January 4, 2008
Clinical trial to test vitamin C against non-Hodgkin lymphoma
Researchers at Thomas Jefferson University Hospital and the Kimmel Cancer Center in Philadelphia, in collaboration with the National Institutes of Health, are initiating a trial to test the effects of high dose vitamin C in patients with non-Hodgkin lymphoma (NHL).
The study will be the first to test the effects of the vitamin when administered intravenously to NHL patients.
A team led by Daniel Monti, MD, who is the director of the Myrna Brind Center of Integrative Medicine at Thomas Jefferson, plans to enroll twenty patients for whom standard non-Hodgkin lymphoma therapy has been unsuccessful.
Trial participants will receive varying doses of intravenous vitamin C three times per week while being monitored for disease progression.
“This is a very unique study for a set of patients who have really run out of options,” Dr Monti stated. “Vitamin C administered intravenously has shown great promise in the laboratory and there has been some anecdotal data in cancer patients, but no one has really ever run a detailed study on humans.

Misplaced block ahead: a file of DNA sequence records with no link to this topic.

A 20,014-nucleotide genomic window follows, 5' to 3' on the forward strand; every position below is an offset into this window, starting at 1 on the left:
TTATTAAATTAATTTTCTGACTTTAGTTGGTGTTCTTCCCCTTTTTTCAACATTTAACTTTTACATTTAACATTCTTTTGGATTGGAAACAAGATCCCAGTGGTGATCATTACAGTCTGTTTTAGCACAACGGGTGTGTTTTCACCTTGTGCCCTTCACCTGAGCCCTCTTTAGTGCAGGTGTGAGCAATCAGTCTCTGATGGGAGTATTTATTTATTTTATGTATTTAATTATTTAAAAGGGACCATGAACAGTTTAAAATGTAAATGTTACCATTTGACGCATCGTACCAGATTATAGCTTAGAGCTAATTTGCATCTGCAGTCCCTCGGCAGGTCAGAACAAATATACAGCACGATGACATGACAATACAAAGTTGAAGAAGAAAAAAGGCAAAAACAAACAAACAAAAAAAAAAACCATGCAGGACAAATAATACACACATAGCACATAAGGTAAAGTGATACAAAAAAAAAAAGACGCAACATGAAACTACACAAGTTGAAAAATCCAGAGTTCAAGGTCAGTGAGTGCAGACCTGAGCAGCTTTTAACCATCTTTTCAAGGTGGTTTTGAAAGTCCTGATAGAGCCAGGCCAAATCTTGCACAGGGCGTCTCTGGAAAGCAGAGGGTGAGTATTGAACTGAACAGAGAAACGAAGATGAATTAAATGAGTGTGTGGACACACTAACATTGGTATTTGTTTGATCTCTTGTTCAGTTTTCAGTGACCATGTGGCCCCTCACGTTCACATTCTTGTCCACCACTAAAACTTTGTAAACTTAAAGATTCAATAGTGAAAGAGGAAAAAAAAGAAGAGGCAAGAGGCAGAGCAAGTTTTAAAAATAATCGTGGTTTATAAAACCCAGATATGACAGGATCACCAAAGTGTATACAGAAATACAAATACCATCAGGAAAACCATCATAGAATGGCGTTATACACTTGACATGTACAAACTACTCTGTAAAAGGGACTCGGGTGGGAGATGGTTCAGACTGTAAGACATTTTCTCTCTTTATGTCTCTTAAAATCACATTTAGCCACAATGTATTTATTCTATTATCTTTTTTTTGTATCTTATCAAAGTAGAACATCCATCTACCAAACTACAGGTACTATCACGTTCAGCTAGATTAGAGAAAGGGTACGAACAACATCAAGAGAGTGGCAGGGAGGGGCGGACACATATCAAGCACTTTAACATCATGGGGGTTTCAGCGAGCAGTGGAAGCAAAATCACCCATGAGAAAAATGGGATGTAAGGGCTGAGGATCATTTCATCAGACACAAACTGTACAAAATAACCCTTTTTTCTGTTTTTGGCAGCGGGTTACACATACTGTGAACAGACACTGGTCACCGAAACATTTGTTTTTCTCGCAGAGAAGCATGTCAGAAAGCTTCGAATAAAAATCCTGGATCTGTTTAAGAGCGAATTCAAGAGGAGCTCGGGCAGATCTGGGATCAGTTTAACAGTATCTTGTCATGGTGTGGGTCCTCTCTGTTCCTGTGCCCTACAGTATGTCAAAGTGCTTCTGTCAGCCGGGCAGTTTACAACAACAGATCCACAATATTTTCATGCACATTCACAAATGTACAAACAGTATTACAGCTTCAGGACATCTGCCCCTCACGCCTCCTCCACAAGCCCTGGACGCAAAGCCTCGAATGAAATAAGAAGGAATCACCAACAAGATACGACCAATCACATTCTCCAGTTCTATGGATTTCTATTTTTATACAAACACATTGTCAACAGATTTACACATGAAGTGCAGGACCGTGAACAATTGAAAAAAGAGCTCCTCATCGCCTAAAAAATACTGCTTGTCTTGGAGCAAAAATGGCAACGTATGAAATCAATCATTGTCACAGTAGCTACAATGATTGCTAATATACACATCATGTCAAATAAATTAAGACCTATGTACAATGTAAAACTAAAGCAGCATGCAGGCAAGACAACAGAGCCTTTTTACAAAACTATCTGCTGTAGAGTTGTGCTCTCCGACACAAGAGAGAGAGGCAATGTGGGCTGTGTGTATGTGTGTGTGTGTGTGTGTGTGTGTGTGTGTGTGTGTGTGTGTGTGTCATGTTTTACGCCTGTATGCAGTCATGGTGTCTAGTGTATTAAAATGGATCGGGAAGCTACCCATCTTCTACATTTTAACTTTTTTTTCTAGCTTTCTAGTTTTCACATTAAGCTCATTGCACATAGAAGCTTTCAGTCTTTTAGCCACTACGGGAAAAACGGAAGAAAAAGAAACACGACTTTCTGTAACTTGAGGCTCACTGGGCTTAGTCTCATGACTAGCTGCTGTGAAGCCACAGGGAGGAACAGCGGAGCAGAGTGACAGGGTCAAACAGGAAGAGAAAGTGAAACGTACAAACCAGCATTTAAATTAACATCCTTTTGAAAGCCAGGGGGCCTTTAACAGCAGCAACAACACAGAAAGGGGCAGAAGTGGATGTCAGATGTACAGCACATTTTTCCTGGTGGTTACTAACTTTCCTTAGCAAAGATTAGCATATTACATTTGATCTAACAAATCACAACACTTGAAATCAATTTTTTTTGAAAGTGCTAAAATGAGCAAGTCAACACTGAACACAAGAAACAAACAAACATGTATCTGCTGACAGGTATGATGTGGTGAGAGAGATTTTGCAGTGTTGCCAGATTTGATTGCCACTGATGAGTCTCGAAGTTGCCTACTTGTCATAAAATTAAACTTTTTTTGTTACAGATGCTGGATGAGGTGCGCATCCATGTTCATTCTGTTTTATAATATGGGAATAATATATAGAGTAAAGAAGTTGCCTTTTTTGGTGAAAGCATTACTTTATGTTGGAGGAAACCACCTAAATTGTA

Vitamin C doesn’t cost much and is very low in toxicity, making it a particularly desirable agent for further study.”
In vitro research at the NIH recently determined that the conversion of vitamin C to hydrogen peroxide that occurs when high amounts are administered intravenously destroys lymphoma cells while leaving healthy cells unharmed.
“Previous human studies have been flawed because the vitamin C was given orally versus intravenously,” Dr Monti observed. “The problem with that is the oral route tightly limits the amount of vitamin C that can get into the bloodstream. When vitamin C is given intravenously you can get up to 70 times more of the vitamin into the blood versus the same dose given orally.
It is these high blood levels that are required to get the mechanism of action, vitamin C converting to hydrogen peroxide around the cancer cells, to occur. Although other cancers could be a contender for this intervention, the preliminary data on non-Hodgkin lymphoma cells is why we decided to start with this disease.”
“As leaders in the field of integrative medicine, Jefferson is always seeking new and innovative therapies for our patients,” Dr Monti remarked. “We want to look in every corner for solutions.
This study is a unique collaboration of several clinical and research specialists. If this study yields positive data we will do further studies to expand the availability of this intriguing therapy.”
Source: Life Extension Foundation www.lef.org
Myrna Brind Center of Integrative Medicine
Thomas Jefferson University Hospital
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